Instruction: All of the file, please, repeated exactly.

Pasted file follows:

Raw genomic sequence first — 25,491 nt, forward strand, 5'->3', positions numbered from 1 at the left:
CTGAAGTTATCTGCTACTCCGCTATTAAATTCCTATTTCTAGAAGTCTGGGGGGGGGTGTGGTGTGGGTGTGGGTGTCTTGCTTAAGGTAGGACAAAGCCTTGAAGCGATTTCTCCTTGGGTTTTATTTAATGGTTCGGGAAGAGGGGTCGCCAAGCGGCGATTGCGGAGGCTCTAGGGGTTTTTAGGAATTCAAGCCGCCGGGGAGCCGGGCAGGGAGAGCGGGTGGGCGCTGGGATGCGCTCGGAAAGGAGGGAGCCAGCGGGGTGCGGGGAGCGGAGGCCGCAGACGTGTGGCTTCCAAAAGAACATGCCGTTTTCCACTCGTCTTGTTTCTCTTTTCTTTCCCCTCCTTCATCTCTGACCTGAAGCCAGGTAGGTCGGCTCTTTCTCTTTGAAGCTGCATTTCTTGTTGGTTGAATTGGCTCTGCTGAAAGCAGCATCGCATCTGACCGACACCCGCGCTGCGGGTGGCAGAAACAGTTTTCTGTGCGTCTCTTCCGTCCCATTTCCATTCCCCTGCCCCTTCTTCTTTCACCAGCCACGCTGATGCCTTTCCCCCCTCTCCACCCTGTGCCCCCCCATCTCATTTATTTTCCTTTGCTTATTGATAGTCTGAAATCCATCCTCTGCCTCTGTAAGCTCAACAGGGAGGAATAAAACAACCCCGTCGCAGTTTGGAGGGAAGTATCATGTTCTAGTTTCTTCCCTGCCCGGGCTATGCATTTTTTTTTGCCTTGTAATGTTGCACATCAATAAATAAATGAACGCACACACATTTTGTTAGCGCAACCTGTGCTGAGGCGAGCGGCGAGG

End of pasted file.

Raw genomic sequence first — 25,491 nt, forward strand, 5'->3', positions numbered from 1 at the left:
CTGAAGTTATCTGCTACTCCGCTATTAAATTCCTATTTCTAGAAGTCTGGGGGGGGGTGTGGTGTGGGTGTGGGTGTCTTGCTTAAGGTAGGACAAAGCCTTGAAGCGATTTCTCCTTGGGTTTTATTTAATGGTTCGGGAAGAGGGGTCGCCAAGCGGCGATTGCGGAGGCTCTAGGGGTTTTTAGGAATTCAAGCCGCCGGGGAGCCGGGCAGGGAGAGCGGGTGGGCGCTGGGATGCGCTCGGAAAGGAGGGAGCCAGCGGGGTGCGGGGAGCGGAGGCCGCAGACGTGTGGCTTCCAAAAGAACATGCCGTTTTCCACTCGTCTTGTTTCTCTTTTCTTTCCCCTCCTTCATCTCTGACCTGAAGCCAGGTAGGTCGGCTCTTTCTCTTTGAAGCTGCATTTCTTGTTGGTTGAATTGGCTCTGCTGAAAGCAGCATCGCATCTGACCGACACCCGCGCTGCGGGTGGCAGAAACAGTTTTCTGTGCGTCTCTTCCGTCCCATTTCCATTCCCCTGCCCCTTCTTCTTTCACCAGCCACGCTGATGCCTTTCCCCCCTCTCCACCCTGTGCCCCCCCATCTCATTTATTTTCCTTTGCTTATTGATAGTCTGAAATCCATCCTCTGCCTCTGTAAGCTCAACAGGGAGGAATAAAACAACCCCGTCGCAGTTTGGAGGGAAGTATCATGTTCTAGTTTCTTCCCTGCCCGGGCTATGCATTTTTTTTTGCCTTGTAATGTTGCACATCAATAAATAAATGAACGCACACACATTTTGTTAGCGCAACCTGTGCTGAGGCGAGCGGCGAGG